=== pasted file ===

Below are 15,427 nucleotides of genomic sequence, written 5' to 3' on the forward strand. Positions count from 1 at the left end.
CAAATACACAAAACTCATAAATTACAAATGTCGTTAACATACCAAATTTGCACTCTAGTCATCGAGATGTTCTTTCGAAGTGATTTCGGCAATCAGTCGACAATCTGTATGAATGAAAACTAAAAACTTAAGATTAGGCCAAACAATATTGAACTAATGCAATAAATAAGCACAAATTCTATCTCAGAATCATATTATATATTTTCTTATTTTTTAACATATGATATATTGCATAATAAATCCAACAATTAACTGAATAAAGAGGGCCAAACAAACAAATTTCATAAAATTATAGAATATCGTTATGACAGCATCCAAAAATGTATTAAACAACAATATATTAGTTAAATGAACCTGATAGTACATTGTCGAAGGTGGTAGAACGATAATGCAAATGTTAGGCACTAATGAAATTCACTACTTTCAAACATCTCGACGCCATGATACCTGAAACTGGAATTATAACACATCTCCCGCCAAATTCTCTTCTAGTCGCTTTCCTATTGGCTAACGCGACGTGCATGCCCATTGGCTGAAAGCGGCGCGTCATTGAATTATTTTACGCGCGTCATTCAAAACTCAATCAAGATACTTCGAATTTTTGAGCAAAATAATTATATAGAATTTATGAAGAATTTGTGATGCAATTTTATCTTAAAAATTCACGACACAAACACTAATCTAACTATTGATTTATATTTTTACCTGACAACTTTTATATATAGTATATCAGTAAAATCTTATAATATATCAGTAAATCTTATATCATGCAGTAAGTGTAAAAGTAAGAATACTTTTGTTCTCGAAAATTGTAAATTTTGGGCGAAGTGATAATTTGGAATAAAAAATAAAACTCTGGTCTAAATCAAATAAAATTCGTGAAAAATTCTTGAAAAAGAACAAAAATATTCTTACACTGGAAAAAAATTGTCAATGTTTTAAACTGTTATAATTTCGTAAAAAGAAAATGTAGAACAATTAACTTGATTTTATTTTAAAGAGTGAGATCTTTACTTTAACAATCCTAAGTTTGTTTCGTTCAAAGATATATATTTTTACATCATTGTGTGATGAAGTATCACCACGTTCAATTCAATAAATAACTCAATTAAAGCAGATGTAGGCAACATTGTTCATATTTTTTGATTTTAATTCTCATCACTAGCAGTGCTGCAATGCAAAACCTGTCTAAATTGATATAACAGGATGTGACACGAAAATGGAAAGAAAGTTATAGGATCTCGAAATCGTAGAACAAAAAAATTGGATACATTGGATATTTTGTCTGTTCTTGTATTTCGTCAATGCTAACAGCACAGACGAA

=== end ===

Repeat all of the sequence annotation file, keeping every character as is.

Below are 15,427 nucleotides of genomic sequence, written 5' to 3' on the forward strand. Positions count from 1 at the left end.
CAAATACACAAAACTCATAAATTACAAATGTCGTTAACATACCAAATTTGCACTCTAGTCATCGAGATGTTCTTTCGAAGTGATTTCGGCAATCAGTCGACAATCTGTATGAATGAAAACTAAAAACTTAAGATTAGGCCAAACAATATTGAACTAATGCAATAAATAAGCACAAATTCTATCTCAGAATCATATTATATATTTTCTTATTTTTTAACATATGATATATTGCATAATAAATCCAACAATTAACTGAATAAAGAGGGCCAAACAAACAAATTTCATAAAATTATAGAATATCGTTATGACAGCATCCAAAAATGTATTAAACAACAATATATTAGTTAAATGAACCTGATAGTACATTGTCGAAGGTGGTAGAACGATAATGCAAATGTTAGGCACTAATGAAATTCACTACTTTCAAACATCTCGACGCCATGATACCTGAAACTGGAATTATAACACATCTCCCGCCAAATTCTCTTCTAGTCGCTTTCCTATTGGCTAACGCGACGTGCATGCCCATTGGCTGAAAGCGGCGCGTCATTGAATTATTTTACGCGCGTCATTCAAAACTCAATCAAGATACTTCGAATTTTTGAGCAAAATAATTATATAGAATTTATGAAGAATTTGTGATGCAATTTTATCTTAAAAATTCACGACACAAACACTAATCTAACTATTGATTTATATTTTTACCTGACAACTTTTATATATAGTATATCAGTAAAATCTTATAATATATCAGTAAATCTTATATCATGCAGTAAGTGTAAAAGTAAGAATACTTTTGTTCTCGAAAATTGTAAATTTTGGGCGAAGTGATAATTTGGAATAAAAAATAAAACTCTGGTCTAAATCAAATAAAATTCGTGAAAAATTCTTGAAAAAGAACAAAAATATTCTTACACTGGAAAAAAATTGTCAATGTTTTAAACTGTTATAATTTCGTAAAAAGAAAATGTAGAACAATTAACTTGATTTTATTTTAAAGAGTGAGATCTTTACTTTAACAATCCTAAGTTTGTTTCGTTCAAAGATATATATTTTTACATCATTGTGTGATGAAGTATCACCACGTTCAATTCAATAAATAACTCAATTAAAGCAGATGTAGGCAACATTGTTCATATTTTTTGATTTTAATTCTCATCACTAGCAGTGCTGCAATGCAAAACCTGTCTAAATTGATATAACAGGATGTGACACGAAAATGGAAAGAAAGTTATAGGATCTCGAAATCGTAGAACAAAAAAATTGGATACATTGGATATTTTGTCTGTTCTTGTATTTCGTCAATGCTAACAGCACAGACGAA